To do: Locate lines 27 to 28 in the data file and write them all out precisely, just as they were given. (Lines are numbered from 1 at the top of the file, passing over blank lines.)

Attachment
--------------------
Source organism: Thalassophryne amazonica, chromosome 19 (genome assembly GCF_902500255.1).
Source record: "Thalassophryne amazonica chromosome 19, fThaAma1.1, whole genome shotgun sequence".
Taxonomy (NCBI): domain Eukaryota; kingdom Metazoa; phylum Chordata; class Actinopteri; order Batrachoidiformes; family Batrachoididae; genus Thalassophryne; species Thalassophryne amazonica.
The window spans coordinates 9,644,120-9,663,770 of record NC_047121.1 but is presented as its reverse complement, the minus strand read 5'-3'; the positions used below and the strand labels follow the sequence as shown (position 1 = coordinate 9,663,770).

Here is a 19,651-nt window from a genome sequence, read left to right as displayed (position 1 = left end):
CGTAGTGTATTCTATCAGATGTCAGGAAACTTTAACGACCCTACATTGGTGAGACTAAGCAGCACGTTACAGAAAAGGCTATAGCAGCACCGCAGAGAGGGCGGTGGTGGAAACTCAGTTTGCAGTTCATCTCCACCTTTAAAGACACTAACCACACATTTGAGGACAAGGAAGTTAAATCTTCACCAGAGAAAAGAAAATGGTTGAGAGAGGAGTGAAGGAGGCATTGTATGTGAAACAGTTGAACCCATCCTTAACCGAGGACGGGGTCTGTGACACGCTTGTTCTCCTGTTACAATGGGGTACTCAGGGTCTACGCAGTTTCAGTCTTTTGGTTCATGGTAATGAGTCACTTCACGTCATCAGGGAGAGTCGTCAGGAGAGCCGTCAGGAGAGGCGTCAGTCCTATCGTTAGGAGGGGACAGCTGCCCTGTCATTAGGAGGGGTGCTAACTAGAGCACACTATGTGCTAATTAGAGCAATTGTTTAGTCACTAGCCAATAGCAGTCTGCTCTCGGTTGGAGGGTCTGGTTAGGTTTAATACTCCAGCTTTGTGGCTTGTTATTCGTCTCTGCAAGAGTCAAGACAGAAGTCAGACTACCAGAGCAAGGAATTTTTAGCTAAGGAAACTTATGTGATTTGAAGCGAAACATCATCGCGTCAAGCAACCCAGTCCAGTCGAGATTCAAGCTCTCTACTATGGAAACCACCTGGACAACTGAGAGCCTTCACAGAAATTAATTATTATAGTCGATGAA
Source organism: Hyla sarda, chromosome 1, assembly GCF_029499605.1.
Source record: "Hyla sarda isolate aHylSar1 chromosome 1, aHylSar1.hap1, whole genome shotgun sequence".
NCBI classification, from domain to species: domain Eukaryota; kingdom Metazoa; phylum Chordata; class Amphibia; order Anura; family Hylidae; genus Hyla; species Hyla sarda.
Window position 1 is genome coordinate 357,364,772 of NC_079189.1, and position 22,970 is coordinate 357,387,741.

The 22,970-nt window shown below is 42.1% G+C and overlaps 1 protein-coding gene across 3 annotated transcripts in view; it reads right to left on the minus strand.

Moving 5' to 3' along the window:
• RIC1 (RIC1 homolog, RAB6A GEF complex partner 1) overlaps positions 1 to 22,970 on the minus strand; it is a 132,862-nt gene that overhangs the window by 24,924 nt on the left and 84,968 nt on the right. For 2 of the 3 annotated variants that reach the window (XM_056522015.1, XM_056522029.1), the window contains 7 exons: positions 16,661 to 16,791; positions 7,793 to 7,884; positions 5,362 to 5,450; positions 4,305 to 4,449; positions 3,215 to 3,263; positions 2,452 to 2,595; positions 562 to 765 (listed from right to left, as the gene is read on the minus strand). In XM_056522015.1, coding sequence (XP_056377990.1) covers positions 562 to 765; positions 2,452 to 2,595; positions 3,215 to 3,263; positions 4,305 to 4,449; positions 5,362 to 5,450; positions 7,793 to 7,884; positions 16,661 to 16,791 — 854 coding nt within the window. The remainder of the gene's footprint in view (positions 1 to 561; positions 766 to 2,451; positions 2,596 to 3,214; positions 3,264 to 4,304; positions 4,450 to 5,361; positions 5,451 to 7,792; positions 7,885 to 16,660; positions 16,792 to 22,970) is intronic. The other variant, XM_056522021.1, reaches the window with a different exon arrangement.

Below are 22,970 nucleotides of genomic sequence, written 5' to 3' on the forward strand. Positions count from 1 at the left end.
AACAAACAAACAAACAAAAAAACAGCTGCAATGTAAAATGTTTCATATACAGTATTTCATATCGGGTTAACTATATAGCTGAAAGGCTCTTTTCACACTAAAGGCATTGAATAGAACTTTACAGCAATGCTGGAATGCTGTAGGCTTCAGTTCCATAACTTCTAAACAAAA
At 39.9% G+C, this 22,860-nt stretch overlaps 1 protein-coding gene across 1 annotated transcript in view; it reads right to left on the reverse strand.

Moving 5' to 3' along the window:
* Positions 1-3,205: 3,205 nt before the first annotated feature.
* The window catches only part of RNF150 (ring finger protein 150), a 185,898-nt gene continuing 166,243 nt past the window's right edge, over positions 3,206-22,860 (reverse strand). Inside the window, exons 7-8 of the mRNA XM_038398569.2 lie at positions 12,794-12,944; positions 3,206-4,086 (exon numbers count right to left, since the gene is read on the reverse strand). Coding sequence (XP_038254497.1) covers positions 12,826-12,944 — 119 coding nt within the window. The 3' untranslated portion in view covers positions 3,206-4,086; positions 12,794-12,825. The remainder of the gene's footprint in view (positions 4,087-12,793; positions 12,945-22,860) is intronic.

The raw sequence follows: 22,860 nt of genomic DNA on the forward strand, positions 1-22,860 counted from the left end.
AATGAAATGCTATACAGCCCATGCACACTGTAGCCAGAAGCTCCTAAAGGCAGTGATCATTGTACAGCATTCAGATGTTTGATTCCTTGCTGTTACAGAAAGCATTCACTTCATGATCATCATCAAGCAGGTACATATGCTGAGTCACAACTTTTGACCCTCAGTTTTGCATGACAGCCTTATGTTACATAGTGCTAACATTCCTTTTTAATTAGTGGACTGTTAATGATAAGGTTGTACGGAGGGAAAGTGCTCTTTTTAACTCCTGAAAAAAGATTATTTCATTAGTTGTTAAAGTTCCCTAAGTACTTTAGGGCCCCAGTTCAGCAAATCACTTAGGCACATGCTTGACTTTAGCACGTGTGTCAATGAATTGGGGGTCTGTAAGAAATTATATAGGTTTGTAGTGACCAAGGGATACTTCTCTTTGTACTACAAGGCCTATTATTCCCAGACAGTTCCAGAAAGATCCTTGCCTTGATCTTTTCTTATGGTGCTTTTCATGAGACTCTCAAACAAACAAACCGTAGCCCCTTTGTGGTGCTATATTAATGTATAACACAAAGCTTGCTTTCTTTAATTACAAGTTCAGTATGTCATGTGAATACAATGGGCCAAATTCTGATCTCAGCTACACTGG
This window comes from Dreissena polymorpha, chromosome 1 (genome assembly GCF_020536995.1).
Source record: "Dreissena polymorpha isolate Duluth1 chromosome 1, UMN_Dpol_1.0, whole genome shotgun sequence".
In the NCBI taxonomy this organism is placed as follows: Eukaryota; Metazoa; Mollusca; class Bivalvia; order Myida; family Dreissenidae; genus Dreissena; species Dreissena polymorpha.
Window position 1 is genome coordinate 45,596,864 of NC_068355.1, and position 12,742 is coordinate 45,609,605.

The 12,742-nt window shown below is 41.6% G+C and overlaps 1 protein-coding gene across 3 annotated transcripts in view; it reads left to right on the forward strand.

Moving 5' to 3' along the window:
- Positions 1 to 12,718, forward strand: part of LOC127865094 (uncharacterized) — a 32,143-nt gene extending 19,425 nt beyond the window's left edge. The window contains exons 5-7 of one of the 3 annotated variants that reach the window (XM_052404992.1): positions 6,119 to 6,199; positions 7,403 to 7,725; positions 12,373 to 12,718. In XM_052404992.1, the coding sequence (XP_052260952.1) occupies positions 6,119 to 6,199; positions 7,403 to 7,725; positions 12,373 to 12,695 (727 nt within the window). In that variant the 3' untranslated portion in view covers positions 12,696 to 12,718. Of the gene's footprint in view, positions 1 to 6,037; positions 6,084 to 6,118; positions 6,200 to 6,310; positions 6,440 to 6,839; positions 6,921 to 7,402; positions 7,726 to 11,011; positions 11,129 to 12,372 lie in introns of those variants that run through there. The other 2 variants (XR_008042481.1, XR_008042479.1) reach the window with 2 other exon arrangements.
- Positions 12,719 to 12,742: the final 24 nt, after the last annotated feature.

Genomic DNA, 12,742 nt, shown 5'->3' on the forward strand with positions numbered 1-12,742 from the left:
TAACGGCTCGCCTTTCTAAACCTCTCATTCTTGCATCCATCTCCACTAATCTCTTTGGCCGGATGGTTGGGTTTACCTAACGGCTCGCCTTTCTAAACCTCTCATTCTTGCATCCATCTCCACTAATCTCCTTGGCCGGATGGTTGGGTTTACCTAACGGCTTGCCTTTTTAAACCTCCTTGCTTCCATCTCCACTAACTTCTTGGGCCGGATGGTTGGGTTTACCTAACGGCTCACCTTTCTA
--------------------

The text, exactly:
Moving 5' to 3' along the window:
- Positions 1 to 12,718, forward strand: part of LOC127865094 (uncharacterized) — a 32,143-nt gene extending 19,425 nt beyond the window's left edge. The window contains exons 5-7 of one of the 3 annotated variants that reach the window (XM_052404992.1): positions 6,119 to 6,199; positions 7,403 to 7,725; positions 12,373 to 12,718. In XM_052404992.1, the coding sequence (XP_052260952.1) occupies positions 6,119 to 6,199; positions 7,403 to 7,725; positions 12,373 to 12,695 (727 nt within the window). In that variant the 3' untranslated portion in view covers positions 12,696 to 12,718. Of the gene's footprint in view, positions 1 to 6,037; positions 6,084 to 6,118; positions 6,200 to 6,310; positions 6,440 to 6,839; positions 6,921 to 7,402; positions 7,726 to 11,011; positions 11,129 to 12,372 lie in introns of those variants that run through there. The other 2 variants (XR_008042481.1, XR_008042479.1) reach the window with 2 other exon arrangements.